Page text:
It Must Be Nice…

…to like Christmas so much that you can’t stop yourself from putting up your decorations immediately after Hallowe’en. People in a house on Brunswick Street here in Halifax go completely to town with decorations each year, and early, too. It’s quite garish. And although much more subdued, other people down the hall from me have had their decorations up since the weekend. But as much as I’m no fan of Christmas, I have to admit that the pretty lights do serve a purpose during this time of year when it’s so grey and the days are so short. This evening we’re on the mild side of a nasty storm that’s bringing tons of rain and winds gusting to 100 km/h (62 mi/h), and somehow the pretty lights seem like the equivalent of putting your hands on your ears and singing, “La, la, la, I can’t hear you!”

English, Though Germanic, Isn’t German

I’ve had it with people who uppercase all their nouns and noun phrases in English to make those common nouns seem more important. Except possibly in legalese — and even there I’d argue uppercasing is overused — there’s no need to uppercase nouns in English. The uppercasing of nouns is the practice in German, not in English. And don’t get me going on some lawyers’ insistence on having full clauses in contracts in uppercase letters! I’ve read somewhere that practice is the only reason why one still encounters such passages in contracts today. The irony, of course, is that the attempt to emphasize in such cases backfires badly: such passages are in fact more difficult to read!

But I digress…

The worst culprits of needless uppercasing of nouns are business/marketing types and academics. For instance, business types might write, “Thank you for your Cooperation,” as if the uppercase C was meant to signal to me that they value my cooperation so much that they’re compelled to emphasize it with that lousy (and incorrect) uppercase C. Another example: recently I received a notice about a job opening for “a Sessional Instructor to teach the Department’s Advanced Studies Classes.” The only uppercase letter that’s marginally acceptable in that phrase — and even it could be dispensed of — is the D. Or if the department’s name hadn’t been mentioned yet, then one could have written “a sessional instructor to teach the Department of Noseblowing’s advanced studies classes.”

Don’t ask me why such insignificant Details drive me Nuts as much as they do. 😉

Rêverie

After supper tonight I just had to have a nap. It’s the first time I’ve done this since I’m in my new place, and I must say that napping in my new bed is as heavenly as sleeping a full night in it. (I have a draft posting waiting completion in which I elaborate on my recent move downstairs.) But for whatever reason, the first thought through my mind as I woke up was “whosbetterthan” — Michael in New York.

While I’ll grant you the man’s a hottie, it wasn’t that kind of thought I had when I woke up. He simply came back to mind, so while my evening coffee was brewing, I thought I’d check to see if he’d decided to resume blogging. He hasn’t, although he promises he might once he’s done grad school in May. I don’t remember how I found his blog, but I do remember how compelling I found what he had to say — right down to the time he lost his job, fell into a kind of depression (as one would under the circumstances), but finally, well into his 30s, built up the guts to do what he always wanted and went go back to school.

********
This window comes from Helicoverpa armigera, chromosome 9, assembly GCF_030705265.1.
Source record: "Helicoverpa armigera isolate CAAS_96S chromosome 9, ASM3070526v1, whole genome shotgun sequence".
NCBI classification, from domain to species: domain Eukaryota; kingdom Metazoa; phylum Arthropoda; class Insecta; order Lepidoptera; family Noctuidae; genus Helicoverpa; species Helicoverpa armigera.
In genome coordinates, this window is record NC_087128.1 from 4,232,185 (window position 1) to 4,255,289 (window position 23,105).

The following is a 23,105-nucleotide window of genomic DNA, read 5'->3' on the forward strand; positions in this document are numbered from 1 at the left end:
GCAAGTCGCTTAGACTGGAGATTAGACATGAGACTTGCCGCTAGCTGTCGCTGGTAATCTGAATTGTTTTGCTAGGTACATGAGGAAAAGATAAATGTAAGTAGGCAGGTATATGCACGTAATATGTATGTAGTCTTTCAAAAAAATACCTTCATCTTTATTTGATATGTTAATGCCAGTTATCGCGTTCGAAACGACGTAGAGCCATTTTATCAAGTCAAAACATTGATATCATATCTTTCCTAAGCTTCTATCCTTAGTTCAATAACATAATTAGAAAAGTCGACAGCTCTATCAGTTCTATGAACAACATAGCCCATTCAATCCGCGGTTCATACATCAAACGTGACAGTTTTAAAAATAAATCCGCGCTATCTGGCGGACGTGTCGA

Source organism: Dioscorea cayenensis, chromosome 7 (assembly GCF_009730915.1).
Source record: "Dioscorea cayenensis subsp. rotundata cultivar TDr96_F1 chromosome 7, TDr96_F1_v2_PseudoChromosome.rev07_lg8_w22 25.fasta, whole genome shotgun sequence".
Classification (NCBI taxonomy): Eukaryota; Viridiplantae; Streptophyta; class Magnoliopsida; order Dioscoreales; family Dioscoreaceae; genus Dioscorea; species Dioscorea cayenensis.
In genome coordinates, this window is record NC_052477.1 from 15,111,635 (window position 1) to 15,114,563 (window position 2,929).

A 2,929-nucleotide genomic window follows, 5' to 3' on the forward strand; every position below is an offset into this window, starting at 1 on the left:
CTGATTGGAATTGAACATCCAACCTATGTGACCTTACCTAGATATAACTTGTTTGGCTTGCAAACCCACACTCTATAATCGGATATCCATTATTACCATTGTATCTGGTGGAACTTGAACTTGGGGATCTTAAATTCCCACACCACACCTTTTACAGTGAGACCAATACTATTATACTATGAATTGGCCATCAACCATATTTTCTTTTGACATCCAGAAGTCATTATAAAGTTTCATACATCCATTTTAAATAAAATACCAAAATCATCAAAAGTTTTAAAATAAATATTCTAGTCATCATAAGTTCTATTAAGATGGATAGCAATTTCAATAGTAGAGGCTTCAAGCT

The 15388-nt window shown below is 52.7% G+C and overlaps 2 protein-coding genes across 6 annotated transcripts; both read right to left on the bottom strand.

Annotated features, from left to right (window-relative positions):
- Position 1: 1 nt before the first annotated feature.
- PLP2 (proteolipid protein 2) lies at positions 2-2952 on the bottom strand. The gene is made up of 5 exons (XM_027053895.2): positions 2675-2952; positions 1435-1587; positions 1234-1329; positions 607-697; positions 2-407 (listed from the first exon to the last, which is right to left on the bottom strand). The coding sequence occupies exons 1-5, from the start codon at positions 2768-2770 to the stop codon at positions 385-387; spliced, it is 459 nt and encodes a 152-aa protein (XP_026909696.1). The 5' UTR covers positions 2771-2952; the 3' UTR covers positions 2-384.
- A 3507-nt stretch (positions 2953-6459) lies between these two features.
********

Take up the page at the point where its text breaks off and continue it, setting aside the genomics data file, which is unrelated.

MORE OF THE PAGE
I hope he does decide to blog again this spring. He’s not the kind of guy I’d likely “meet” weren’t it for blogs, and I suspect we probably wouldn’t be friends “in real life” even if we lived in the same place. But that doesn’t take away from the fact I think he’s a very decent human being.

Five Weird Languages

I dropped a line to Damian, the Australian guy I mentioned in my previous post, and he certainly has quite an order on his hands. Of the five languages in which the site in question has to be published, only one uses the alphabet we all know and love.

As he put it, that’s one of the joys of living in Oceania. But it got me thinking, though, about how being anglophone in that part of the world mustn’t be dissimilar to being francophone in North America. I believe there are fewer than 10 million francophones in Canada and the United States, which is less than 5 percent of the continent’s population. While English is spoken in countries around Australia, the fact remains it has 3 of the most populous countries in the world nearby — China, India, and Indonesia — where English is not the primary language.

Talk about being dwarfed!

Five Languages

Just as I’ve been feeling pretty good lately about the massive progress I’ve been making on my TextStyleM CMS, I come across a post in the Hosting Matters discussion forums that makes me think that perhaps I haven’t thought of all the possibilities. Indeed, I’m pretty happy that I started off thinking about having TextStyleM be able to publish the same site simultaneously in two languages — an imperative in this part of Canada, really. But then some guy comes along and inquires about how we might handle a site that has to be published in five languages!

The worst thing is that:

  1. I immediately started thinking about how much work might be involved in going over my code and database structures to accommodate a five-language website, and
  2. I wished the guy who posted to the forum weren’t in Australia.

I think I would consider some kind of arrangement, but I’m weird about my code. Not only do I fear giving it away and/or losing control over it, but — dare I admit it — I’m not sure how it would measure up if someone who has had formal programming training were to poke around in it.

Call it the Impostor Syndrome. I’ve always suffered from it. And add a dash of Control Freakness for good measure…